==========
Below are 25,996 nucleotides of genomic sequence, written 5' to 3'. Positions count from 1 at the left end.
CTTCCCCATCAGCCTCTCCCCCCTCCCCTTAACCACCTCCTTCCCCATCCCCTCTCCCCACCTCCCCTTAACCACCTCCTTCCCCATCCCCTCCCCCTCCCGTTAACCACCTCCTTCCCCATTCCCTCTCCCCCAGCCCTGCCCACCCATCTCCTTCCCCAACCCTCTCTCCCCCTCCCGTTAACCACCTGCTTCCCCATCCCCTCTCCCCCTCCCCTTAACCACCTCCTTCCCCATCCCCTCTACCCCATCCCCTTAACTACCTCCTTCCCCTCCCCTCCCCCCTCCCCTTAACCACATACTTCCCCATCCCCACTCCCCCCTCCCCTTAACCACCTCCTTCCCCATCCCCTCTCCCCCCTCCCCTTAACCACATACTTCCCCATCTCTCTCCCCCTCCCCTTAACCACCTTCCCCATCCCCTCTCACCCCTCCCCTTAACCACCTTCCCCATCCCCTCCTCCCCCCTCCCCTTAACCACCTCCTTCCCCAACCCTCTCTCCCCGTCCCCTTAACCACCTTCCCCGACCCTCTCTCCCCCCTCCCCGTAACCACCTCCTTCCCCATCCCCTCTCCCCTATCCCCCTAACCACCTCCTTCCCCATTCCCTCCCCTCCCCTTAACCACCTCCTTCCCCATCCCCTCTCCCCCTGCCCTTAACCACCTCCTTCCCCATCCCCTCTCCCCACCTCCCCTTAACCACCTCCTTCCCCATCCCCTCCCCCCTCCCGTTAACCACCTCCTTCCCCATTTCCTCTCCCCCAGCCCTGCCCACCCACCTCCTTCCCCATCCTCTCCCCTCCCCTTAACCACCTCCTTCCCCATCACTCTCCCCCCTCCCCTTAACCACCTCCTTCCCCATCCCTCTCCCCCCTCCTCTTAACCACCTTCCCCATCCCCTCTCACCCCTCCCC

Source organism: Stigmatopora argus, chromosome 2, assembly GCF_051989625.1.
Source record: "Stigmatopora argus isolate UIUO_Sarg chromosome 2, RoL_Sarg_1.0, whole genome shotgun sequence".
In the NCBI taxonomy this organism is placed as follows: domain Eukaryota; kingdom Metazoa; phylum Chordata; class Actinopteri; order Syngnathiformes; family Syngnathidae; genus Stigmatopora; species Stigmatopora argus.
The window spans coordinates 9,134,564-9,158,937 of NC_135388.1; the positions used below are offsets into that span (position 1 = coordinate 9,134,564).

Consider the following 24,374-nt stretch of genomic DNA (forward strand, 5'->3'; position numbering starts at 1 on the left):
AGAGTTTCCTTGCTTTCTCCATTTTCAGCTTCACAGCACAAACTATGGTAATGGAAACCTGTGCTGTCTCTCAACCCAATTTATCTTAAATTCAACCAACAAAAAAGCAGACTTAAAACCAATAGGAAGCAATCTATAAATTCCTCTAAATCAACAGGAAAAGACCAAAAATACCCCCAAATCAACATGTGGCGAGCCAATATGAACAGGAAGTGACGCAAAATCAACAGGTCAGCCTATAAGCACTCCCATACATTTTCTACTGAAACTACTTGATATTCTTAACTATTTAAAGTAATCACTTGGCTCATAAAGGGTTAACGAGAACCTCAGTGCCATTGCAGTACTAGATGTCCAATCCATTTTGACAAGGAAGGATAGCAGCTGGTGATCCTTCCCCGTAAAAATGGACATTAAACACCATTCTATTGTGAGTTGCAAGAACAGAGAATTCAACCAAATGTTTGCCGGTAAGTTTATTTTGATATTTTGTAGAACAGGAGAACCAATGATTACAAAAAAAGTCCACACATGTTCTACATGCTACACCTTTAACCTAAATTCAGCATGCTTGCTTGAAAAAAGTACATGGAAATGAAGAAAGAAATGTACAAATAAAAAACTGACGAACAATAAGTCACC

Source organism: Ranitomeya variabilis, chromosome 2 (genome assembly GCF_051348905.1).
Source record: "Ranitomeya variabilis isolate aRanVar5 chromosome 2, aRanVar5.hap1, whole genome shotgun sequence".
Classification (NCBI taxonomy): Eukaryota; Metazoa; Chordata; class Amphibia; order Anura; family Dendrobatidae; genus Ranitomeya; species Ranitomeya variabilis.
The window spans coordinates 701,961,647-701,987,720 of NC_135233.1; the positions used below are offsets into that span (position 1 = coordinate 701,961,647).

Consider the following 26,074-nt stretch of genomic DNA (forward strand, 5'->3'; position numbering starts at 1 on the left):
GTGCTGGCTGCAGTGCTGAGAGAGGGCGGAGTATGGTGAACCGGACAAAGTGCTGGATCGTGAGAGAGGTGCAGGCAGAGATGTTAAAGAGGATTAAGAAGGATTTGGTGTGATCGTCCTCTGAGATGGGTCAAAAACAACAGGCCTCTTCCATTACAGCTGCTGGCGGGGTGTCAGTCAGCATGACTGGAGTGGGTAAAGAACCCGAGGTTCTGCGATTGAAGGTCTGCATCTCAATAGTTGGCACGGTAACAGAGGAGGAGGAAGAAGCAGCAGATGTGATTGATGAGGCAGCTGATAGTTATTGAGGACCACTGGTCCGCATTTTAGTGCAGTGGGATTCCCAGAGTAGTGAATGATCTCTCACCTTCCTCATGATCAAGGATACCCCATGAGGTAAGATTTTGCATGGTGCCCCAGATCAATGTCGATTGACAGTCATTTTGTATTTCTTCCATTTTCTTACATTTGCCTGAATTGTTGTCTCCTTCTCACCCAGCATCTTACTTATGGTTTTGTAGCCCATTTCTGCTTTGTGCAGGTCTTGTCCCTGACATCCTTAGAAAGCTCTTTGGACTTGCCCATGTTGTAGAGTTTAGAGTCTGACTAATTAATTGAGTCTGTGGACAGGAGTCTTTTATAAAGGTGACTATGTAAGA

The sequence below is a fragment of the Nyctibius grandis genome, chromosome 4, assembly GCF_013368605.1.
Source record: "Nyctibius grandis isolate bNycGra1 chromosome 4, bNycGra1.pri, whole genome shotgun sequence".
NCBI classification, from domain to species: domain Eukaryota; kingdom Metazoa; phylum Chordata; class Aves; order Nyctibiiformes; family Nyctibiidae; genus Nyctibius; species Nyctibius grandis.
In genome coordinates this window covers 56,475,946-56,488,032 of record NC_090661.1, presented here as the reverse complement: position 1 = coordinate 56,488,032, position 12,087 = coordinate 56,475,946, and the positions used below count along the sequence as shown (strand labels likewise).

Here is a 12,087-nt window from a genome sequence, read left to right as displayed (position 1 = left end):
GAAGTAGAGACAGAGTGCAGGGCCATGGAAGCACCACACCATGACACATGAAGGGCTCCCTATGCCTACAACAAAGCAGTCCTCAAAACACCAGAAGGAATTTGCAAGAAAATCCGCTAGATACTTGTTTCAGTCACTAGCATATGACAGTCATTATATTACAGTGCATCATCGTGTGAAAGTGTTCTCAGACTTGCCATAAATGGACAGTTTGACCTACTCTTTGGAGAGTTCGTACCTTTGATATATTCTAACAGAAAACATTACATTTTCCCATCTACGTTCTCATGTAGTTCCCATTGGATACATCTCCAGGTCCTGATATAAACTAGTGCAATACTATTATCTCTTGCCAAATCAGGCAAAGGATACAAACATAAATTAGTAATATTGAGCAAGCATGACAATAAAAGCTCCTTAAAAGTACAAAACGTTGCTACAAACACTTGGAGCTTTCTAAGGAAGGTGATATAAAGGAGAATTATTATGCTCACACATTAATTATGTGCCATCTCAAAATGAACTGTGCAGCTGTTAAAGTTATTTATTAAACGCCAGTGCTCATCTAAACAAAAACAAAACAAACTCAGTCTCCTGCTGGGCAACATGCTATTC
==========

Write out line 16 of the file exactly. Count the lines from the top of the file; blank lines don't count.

Source record: "Nyctibius grandis isolate bNycGra1 chromosome 4, bNycGra1.pri, whole genome shotgun sequence".